There has been a 92·6% decline of genital wart diagnoses in women aged <21 years from the implementation of the female HPV vaccination programme in 2007 until 2011 [3]. A similar level of reduction (81·8%) in genital warts has also been observed in heterosexual males aged <21 years (from 12·1% in 2007 to 2·2% in 2011) [3], which suggests that heterosexual males have benefited from a protective effect (i.e. herd immunity) from the female HPV vaccination programme [15]. Currently, only 70% of young women have received full coverage by the HPV vaccination programme [16]. Vaccinating heterosexual males will also provide a similar level of herd immunity to unvaccinated females [17]. An Australia-based model estimated that a further 24% of new HPV infections would be prevented by 2050 if a similar proportion (71–78%) of young heterosexual males were vaccinated [6]. Unlike heterosexual males, there have been no reductions observed in genital warts in MSM following the female HPV vaccination programme [3, 4]. Given that the female quadrivalent vaccine has demonstrated a significant reduction in genital warts in women and heterosexual males and in high-grade squamous lesions [4, 5], a similar reduction would be expected in MSM after the introduction of male HPV vaccination in 2013 if the reproductive rate was the same. However, the reproductive rate for HPV in MSM is not known and therefore it is a challenge to estimate the optimal vaccine coverage and further mathematical models are required in the field. The reproductive rate is likely to be higher on the basis of sexual practices with only one-third of MSM reported having a monogamous relationship with a male partner and a high rate of partner change [18]. Apart from the male universal HPV vaccination programme, it is suggested that MSM should also be vaccinated against HPV to reduce the incidence of anal cancer [19].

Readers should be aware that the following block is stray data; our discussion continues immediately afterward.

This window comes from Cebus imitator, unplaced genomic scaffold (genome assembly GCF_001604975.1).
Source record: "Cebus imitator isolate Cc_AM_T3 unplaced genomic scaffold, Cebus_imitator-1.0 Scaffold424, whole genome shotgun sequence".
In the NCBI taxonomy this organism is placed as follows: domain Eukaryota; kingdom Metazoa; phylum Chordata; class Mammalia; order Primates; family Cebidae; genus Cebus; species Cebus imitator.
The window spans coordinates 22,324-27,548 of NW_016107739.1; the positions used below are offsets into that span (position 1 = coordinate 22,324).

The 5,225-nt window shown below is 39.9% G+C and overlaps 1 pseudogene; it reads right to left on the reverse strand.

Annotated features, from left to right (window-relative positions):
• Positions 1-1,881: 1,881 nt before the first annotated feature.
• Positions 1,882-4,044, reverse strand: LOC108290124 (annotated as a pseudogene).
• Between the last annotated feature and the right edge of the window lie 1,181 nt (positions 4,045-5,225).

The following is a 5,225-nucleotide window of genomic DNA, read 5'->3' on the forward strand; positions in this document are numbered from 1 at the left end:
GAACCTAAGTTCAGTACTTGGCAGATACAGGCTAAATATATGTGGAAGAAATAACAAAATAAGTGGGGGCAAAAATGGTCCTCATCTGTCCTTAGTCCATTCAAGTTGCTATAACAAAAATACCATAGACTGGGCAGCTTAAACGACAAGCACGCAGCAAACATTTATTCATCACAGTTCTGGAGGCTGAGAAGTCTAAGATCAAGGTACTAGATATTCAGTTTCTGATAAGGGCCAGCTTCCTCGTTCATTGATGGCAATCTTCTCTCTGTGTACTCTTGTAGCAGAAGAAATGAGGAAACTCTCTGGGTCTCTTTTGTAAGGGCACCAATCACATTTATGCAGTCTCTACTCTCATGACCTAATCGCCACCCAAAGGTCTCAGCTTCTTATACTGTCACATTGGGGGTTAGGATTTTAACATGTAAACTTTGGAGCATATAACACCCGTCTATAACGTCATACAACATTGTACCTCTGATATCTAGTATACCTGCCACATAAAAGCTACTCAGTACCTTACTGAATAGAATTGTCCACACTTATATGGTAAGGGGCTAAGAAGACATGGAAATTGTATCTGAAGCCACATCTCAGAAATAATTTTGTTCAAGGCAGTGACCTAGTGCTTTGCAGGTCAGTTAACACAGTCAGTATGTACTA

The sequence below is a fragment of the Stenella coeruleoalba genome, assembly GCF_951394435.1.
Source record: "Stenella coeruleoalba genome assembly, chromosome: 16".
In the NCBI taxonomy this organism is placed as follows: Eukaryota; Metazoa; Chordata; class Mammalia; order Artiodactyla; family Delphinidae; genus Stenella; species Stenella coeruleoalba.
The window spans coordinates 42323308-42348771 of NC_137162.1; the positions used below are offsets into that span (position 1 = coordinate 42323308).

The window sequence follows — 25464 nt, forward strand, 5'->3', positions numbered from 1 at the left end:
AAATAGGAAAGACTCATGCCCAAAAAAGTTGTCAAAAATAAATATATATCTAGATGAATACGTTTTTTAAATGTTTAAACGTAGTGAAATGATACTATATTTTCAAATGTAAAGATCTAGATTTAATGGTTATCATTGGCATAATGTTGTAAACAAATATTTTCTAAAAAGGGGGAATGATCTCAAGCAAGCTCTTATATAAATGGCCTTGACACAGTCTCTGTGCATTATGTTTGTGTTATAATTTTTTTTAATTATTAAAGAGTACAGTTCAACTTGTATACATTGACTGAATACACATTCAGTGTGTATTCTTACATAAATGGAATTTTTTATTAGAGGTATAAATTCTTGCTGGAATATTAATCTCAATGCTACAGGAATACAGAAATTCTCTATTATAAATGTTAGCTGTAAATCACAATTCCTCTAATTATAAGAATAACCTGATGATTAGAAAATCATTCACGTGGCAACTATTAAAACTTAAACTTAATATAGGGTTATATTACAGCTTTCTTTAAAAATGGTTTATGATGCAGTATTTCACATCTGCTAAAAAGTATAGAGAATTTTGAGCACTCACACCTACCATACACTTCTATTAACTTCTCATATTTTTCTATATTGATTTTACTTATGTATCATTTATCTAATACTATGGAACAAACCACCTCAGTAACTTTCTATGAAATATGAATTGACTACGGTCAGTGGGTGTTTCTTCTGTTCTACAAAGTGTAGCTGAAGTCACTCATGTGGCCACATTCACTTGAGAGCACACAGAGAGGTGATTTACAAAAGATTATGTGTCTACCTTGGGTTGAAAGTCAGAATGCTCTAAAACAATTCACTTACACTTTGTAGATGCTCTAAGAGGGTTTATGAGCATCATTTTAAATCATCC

Currently, there are no MSM-specific models and no guidance available on what proportion of MSM need to receive the HPV vaccine to achieve the same reductions in genital warts that have been observed in heterosexuals. This study describes the ratio of genital warts by anatomical site, which is one of the key parameters used in predictive mathematical models to inform the HPV vaccine coverage that is required to achieve optimal reductions in anal cancer and anogenital warts, and to forecast the future epidemics.


The authors acknowledge A. Afrizal for his assistance with data extraction. This work was supported by the National Health and Medical Research Council (NHMRC) programme grant (grant no. 568971).